"Mary Shiminski is such a musical name," said Phoenix, who during the 1970s and '80s played and called for square and contra dances and other events in New England.

"I visited Margaret at home in Marlboro shortly before she died and told her I wanted to learn 'Mary Shiminski, I Love You!'" he said. "The song wasn't published, and as she handed the LP album to me, she said, 'I consider this to be my legacy.'

"As I received the record I assured her, 'You've given it to the right person, because I intend to learn it and popularize it.'"

This is a classic love story perfect for Valentine's Day, Phoenix said.

"People don't know Margaret wrote the song or that I improved it," he said. "The song is great. People love it. We are going to make a video with the song."

Who is Mary?

So who was the famous Mary Shiminski?

According to Duncan's Sentinel story, from a reader's tip he found Mary Shiminski's mother and her husband, Theodore, of Long Island. It turns out they owned a trailer on an isolated dirt road in Westminster, where they spent holidays and some weekends.

They had no phone and no mailbox and did not know about the graffiti until Duncan finally tracked them down. That led him to Mary and Bert, who fleshed out their love story.

Here is Duncan's version of the story:

"In the summer of 1974, Mary Shiminski, age 29, had been going out with Bert Salva in Long Island for about a year. 'We used to fight over stupid things,' Salva remembers, and one of their fights was that summer.

"Mary came north with her family for three weeks of vacation.

"Bert Salva followed in the tractor-trailer truck he owned.

"'I was determined I wouldn't see him, and he was just as determined I would,' Mary says now.

"Salva would park his huge tractor-trailer in Putney and walk the two or three miles to the Shiminskis's trailer, where he'd stand at a small distance and ask Mary to come out and talk to him. She wouldn't.

"'Wherever we'd go, he'd follow,' says Mrs. Shiminski.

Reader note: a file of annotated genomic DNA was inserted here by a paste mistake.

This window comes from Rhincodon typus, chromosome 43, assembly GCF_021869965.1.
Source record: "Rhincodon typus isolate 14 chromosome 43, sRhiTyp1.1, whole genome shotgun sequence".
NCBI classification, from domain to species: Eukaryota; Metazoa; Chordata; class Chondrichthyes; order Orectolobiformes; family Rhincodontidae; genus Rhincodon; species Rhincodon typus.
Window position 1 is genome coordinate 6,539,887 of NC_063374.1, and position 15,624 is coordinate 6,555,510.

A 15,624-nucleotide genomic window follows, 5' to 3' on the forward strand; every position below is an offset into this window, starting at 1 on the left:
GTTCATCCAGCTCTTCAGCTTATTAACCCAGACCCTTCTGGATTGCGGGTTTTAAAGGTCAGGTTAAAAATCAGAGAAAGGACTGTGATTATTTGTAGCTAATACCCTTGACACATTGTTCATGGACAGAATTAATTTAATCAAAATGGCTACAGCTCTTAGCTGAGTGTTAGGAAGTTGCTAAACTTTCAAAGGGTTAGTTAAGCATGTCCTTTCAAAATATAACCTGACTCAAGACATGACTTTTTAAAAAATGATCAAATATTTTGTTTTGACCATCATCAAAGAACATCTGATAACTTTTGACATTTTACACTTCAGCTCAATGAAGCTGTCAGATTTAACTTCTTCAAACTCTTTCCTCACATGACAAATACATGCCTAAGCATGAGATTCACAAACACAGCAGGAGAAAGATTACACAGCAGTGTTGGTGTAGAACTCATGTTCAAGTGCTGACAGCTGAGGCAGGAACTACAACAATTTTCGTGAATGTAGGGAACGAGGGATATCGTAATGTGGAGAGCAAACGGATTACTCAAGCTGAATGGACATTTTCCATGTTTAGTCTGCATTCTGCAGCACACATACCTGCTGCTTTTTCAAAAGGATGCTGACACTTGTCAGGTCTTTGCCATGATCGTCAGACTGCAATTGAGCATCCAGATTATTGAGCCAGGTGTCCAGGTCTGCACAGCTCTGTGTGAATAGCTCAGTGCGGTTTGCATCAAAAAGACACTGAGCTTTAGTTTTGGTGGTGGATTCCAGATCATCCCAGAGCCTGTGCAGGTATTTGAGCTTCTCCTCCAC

"One day they went to Spofford Lake, about 15 miles from Westminster. Salva knew that if Mary saw his truck, she'd hide, so he walked from Putney again and waited by her car for her to finish swimming.

"'Won't you even give me a ride back to Putney?' he begged her. She drove off without him.

"That afternoon he went to Brattleboro and bought the paint. That night, he was holding on with one hand and spray-painting with the other from 11 p.m. to 5:30 a.m.

"The next morning, Mary and her family had breakfast at the Howard Johnson's restaurant that overlooks the overpass.

"I thought, 'How am I ever going to live this down?' Mary says. 'I was really angry. There were two policemen in the restaurant and I went to them and told who I was, pointed to the sign, and told them I knew who painted it. 'What should I do?' I asked them.

"The policemen told her she should be honored, not mad, and invited her to have a cup of coffee. 'It's not often we get to have coffee with a celebrity,' they told her.

Back on Long Island, Salva remained persistent. Shiminski became receptive to his overtures. And, on Aug. 7, 1974, the couple got married. They moved to California, and the next year Mary gave birth to twin boys. She told Duncan that they all couldn't be happier. They even still had the guard dog.

"Bert Salva says he's the one who gave up three weeks of work, walked 30 miles one day to be snubbed, spent $25 on spray paint, and risked injury and arrest hanging for six and a half hours from an overpass to write 'Mary Shiminski I Love You!'" Duncan wrote. "He says he still does."

In 2014, the Reformer reported that Shiminski and Salva had divorced but remained close. According to public records, Shiminski died in 2021.

A lively tune